(CBS) – Banks are raising many of their fees. According to Bankrate.com, only 65 percent of banks still offered free checking accounts last year — that’s down 11 percent from 2009. In fact, the cost of managing your money is going up across the board, with banks raising fees to, observers say, pad their profits, or help make up for revenue banks say they’re losing due to financial regulation.

So how can you protect your money? CBS News shared some tips on “The Early Show” Tuesday on how to beat those fees.

Business and Economics Correspondent Rebecca Jarvis explained, “Consumers are really getting hit with a double whammy. Between interest rates being at historical lows — you’re being paid practically nothing to keep your money in the bank — and fees being at historical highs, you’re basically really getting knocked around as a consumer. So the average fee, when you look at a checking account, is above $9. On top of that, an overdraft fee is $29.26. And using another bank’s ATM on average is going to run you $1.63. So they’re going up across the board and these are just averages. They can be a lot higher.”

So how do you get around these fees?

One suggestion is to look for accounts that do not incur fees for just having an account. “There are lots of accounts out there where you’re not going to have to pay a fee in order to do checking with a bank,” said Jarvis. “One of the great resources out there to find those accounts is Bankrate.com. It is a wonderful resource to look to find out where there’s a bank that suits your needs, and also, is going to charge you less. On top of that, you can bank online. Community banks and credit unions are also wonderful places. Think about banking locally.”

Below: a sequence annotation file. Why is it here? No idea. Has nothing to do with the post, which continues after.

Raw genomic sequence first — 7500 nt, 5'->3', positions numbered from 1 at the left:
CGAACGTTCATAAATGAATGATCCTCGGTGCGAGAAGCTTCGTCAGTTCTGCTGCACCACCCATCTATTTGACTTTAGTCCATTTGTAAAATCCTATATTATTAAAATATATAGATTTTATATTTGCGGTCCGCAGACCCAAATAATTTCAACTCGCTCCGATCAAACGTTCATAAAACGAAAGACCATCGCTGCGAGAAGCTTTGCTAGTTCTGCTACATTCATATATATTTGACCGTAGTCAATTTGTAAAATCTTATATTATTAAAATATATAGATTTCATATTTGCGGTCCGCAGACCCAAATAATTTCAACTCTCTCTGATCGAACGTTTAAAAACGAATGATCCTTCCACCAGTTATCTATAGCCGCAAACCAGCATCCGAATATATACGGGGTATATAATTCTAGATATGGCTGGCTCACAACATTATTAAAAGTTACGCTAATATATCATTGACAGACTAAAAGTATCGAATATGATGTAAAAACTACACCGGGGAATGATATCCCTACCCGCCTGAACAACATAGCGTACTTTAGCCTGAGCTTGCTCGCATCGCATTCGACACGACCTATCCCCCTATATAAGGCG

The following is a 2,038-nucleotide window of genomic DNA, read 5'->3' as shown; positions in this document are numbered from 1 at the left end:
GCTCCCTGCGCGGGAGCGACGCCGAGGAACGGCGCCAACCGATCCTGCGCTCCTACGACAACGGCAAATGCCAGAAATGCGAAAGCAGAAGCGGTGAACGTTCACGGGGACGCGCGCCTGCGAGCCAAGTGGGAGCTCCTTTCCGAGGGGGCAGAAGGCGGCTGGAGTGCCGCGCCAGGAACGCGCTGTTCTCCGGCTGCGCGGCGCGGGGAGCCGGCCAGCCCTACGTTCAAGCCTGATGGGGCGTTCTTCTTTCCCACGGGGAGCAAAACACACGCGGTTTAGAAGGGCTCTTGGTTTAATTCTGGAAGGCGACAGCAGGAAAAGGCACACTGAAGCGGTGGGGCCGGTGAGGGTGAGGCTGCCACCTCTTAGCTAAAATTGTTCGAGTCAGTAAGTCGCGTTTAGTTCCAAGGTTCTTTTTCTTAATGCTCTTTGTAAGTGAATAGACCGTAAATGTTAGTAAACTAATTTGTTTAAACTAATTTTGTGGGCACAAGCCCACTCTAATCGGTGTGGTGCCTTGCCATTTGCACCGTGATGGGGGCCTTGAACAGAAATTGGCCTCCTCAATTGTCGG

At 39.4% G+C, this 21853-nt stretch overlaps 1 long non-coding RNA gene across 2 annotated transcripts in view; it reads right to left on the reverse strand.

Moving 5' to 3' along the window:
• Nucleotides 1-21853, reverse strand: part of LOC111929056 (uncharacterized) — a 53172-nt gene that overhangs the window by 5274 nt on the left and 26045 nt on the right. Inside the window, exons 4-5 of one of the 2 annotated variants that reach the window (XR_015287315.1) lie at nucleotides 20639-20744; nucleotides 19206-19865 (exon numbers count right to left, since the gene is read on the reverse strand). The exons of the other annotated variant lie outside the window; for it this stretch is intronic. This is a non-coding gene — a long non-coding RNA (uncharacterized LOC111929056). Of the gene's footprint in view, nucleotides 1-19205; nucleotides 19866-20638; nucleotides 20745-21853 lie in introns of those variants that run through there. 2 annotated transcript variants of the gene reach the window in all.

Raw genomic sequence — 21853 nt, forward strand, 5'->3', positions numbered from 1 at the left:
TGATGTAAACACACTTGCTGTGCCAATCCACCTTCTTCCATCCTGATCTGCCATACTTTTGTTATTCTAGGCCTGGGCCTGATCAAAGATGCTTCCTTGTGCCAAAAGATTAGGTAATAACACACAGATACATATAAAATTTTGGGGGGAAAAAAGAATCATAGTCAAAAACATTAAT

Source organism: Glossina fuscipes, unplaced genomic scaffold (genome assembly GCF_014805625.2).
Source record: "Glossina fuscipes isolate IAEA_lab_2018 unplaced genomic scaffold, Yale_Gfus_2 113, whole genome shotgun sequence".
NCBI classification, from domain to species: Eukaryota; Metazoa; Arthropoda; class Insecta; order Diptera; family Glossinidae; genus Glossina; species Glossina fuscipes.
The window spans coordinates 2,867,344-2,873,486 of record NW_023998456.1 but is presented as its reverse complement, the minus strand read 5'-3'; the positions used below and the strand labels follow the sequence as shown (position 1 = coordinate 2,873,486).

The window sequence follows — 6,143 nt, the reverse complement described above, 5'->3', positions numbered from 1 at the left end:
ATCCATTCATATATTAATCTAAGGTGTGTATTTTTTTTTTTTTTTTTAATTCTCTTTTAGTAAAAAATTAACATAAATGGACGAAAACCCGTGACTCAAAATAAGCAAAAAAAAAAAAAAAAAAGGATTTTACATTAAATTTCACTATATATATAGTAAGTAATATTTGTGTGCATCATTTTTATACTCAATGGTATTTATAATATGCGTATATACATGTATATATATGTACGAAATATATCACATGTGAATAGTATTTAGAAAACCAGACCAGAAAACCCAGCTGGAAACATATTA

But it’s important to read the fine print on a new account. “First of all, you want to make sure that there is no average monthly [balance] requirement — because if there is, you need to be able to meet that monthly requirement,” Jarvis explained. “On top of that, you want to make sure that you don’t have to use the account a certain number of times — that you’re not restricted and limited on the number of times that you can do transactions with the account. And lastly, you want to make sure that your account activity … at the present level is going to fulfill the needs of the bank.”

“You have to do your due diligence,” she continued. “You have to do your research. But if you’re really intent on staying with the bank you already bank with, you can go back to them and say, ‘Listen, there are better deals out there. I’ve been a great customer to you and I would like to maintain this account for you, but you’re going to have to lower the fees.’ In some cases, if you are a great customer, you haven’t suffered overdrafts in the past, they’re going to let you stick around.”

Trying to get a better deal isn’t a bad idea. Like Jarvis said, “The worst they [the banks] can do is say ‘no.'”